The story centers around couple Cal and Frida who have abandoned an increasingly hellish Los Angeles for a spot of semi-idyllic wilderness somewhere in the western United States. It’s not really clear where these two drove to on the last drops of gas, but I am guessing somewhere in NoCal. The crux of the plot is that Frida becomes pregnant and the pair’s subsequent decisions are a direct result of this change in life status.

Sure, there is violence and danger in a world without order but it is not central to the story in the way that more “militarized” post-apocalypses are portrayed. The violence is a component of daily life, but so is washing your clothes. Years ago someone said that most stories about the end of the world as we know it failed to deal with the reality that we would start having to take a crap in outhouses and people would die of basic infections due to the lack of antibiotics. You get that sense in California.

I do not want to do a rundown of the plot with spoilers because that would truly ruin discovering the surprises that lay around the next page when you take the opportunity to enjoy this novel.

If you do not borrow this book from your local public library like I did, buy it from an independent bookseller like Powell’s or someone in your area. No one should buy books from Amazon.

The Original Sharing Economy

The sharing economy gets a lot of press these days. Enable people to share something via an app—be it a car, tool, apartment, whatever—and there is likely to be a lot of people speaking breathlessly about how original or transformative this idea is to daily life.

There is something disingenuous about the heaps of praise ladled on the new barons of the sharing economy because the foundations are really quite old fashioned.

No one talks about the public library with breathless enthusiasm, but spend any time in a well-run public library and you will quickly gain an appreciation for how a community can embrace the sharing economy. Outside of a few books I have purchased as reference materials for my disaster bookshelf and a spontaneous airport purchase all of my reading material that comes in physical form comes from the Cedar Rapids Public Library. It’s not convenient for me, as I live on the north side of town many miles from its downtown location, but it has become my de facto source for books and movies the past six months.

It’s not just me either. Every time I visit the library it is being frequented by people who I perceive to be from all walks of life. My estimation is that in this age of “government is bad” thought from the talking heads of television journalism something as quaint as a library run by the government for the good of the community is probably akin to communism. While Joe McCarthy is spinning in his well-deserved grave I will gladly check out books for “free,” as a tax payer I know that some level of my income is redistributed and it does not bother me one bit.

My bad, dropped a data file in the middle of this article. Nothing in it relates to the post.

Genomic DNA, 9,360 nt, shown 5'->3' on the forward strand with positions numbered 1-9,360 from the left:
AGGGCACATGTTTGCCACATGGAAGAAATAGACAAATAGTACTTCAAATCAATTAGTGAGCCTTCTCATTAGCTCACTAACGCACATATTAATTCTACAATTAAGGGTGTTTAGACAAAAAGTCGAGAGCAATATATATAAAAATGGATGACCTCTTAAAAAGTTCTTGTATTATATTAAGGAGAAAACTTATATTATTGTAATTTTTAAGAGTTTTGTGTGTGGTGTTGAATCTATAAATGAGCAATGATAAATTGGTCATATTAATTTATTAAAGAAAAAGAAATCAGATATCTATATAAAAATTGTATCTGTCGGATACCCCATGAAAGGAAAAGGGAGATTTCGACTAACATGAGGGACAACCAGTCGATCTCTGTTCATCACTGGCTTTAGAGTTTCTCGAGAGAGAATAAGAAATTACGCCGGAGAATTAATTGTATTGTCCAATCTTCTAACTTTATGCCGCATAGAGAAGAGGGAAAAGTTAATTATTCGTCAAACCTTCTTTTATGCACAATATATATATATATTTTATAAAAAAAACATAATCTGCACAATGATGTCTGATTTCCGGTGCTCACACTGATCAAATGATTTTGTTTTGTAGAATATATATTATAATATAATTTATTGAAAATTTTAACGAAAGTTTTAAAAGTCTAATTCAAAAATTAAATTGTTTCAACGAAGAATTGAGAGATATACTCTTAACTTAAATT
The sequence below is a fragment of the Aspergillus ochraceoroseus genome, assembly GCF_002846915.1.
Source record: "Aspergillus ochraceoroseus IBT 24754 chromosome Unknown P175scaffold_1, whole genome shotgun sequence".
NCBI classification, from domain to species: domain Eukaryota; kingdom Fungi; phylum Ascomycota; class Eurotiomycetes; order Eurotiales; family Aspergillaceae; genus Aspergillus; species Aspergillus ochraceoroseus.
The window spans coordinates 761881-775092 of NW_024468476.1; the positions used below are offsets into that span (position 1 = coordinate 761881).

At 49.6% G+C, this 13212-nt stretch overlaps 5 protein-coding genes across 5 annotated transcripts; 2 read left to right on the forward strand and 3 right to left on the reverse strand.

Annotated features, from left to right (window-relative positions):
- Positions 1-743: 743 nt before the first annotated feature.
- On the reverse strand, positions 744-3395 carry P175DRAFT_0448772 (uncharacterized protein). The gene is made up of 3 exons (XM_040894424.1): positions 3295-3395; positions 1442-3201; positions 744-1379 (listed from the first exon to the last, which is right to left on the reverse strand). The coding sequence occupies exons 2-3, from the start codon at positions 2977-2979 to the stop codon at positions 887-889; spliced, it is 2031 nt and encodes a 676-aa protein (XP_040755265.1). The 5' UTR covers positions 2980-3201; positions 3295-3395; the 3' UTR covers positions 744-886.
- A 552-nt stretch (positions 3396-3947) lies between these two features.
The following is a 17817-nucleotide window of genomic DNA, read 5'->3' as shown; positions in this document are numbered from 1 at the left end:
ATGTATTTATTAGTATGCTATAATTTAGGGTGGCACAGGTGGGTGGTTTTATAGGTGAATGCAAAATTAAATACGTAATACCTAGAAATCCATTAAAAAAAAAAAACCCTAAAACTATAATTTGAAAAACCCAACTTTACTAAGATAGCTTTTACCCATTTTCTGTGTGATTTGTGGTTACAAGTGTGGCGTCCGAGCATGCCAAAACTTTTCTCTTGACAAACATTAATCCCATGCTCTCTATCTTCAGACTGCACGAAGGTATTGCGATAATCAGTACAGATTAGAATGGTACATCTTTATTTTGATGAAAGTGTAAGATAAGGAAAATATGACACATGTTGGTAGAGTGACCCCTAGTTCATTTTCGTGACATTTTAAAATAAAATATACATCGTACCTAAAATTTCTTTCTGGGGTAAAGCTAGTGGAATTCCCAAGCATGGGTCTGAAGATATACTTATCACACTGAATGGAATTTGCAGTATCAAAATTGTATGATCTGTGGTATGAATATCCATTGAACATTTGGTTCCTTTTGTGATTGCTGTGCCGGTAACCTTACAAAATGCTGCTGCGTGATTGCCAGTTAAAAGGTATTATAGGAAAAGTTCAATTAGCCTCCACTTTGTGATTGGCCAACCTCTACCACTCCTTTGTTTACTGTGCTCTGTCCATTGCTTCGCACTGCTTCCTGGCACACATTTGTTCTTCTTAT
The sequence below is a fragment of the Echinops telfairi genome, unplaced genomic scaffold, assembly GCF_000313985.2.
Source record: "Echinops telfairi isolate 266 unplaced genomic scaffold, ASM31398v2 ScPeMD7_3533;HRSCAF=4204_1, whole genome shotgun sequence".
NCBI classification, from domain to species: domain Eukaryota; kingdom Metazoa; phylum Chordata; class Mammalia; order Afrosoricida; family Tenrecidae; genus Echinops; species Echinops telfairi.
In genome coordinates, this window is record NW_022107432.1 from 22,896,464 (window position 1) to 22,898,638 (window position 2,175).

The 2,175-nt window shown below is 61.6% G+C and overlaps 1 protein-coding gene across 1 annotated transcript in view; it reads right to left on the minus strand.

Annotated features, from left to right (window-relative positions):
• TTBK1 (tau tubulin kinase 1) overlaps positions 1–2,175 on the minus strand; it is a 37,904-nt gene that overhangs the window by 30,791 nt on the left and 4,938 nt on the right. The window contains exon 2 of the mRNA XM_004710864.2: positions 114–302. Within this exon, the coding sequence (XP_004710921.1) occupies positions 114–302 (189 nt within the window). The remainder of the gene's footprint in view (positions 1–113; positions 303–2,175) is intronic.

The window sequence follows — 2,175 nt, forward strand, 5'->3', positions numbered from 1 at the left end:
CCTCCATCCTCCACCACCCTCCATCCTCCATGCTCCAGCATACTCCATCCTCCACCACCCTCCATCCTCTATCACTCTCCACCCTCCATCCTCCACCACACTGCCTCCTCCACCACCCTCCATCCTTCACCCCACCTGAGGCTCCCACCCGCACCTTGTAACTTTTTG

The original sharing economy is broader than just the public library. I own a pickup truck and as any other owner of a pickup truck will tell you, “The day you brought that truck home you became everyone’s best friend.” Why? Because you have the vehicle that almost everyone in your neighborhood needs once or twice a year. Trust me, I have bartered the short use of my truck for everything from the obligatory six pack of beer—it helps to have a neighbor work in the beer distributing business when you want to get something new or unique—to more esoteric items like used kegs—it helps to have a neighbor who rents properties to college students.

The truck is just a tool in my opinion. And if you are the owner of a lot of tools you have been at the center of the original sharing economy since time began. Why does your neighbor need to buy a belt sander to round off the edges of a CrossFit-style jump box when you have the same tool sitting in your tool cabinet? The answer is that he does not need to go to the store. All a person needs to do around my neighborhood is ask.

This all comes back to community, which I feel is the ultimate bulwark against the potential threats of climate change and social upheaval. Community is the center of the original sharing economy and it does not take an app on a phone or a website or a new start-up company to make it happen. It’s about knowing the people around you. Novel concept, huh?

By the way, can I borrow a cup of sugar?